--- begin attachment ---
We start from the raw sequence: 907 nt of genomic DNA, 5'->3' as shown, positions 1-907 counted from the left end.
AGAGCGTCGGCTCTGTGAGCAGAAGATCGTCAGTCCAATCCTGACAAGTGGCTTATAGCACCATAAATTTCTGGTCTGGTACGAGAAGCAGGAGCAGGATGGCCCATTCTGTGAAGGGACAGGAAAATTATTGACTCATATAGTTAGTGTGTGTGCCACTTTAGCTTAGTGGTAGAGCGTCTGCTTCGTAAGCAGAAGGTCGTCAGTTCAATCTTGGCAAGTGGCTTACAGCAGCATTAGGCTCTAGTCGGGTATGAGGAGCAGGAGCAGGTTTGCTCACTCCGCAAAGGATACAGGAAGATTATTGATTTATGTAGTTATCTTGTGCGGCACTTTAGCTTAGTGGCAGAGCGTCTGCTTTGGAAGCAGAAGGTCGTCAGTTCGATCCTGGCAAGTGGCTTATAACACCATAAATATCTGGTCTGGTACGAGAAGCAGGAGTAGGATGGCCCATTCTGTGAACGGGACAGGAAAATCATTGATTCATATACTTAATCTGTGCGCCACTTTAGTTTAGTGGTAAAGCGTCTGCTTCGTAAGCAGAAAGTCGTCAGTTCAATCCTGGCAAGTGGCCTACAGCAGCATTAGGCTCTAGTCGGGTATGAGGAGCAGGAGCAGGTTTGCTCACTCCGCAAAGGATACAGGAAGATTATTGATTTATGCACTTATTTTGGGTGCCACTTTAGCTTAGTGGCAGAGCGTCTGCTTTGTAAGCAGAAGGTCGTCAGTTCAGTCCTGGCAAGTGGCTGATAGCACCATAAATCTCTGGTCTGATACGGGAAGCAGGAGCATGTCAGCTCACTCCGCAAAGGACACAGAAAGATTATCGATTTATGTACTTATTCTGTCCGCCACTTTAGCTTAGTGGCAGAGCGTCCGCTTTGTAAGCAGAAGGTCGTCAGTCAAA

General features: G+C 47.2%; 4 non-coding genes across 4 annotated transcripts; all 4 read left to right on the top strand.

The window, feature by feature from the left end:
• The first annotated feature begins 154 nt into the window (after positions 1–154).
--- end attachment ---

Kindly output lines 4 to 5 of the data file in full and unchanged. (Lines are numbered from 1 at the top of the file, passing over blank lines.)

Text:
The window, feature by feature from the left end:
• The first annotated feature begins 154 nt into the window (after positions 1–154).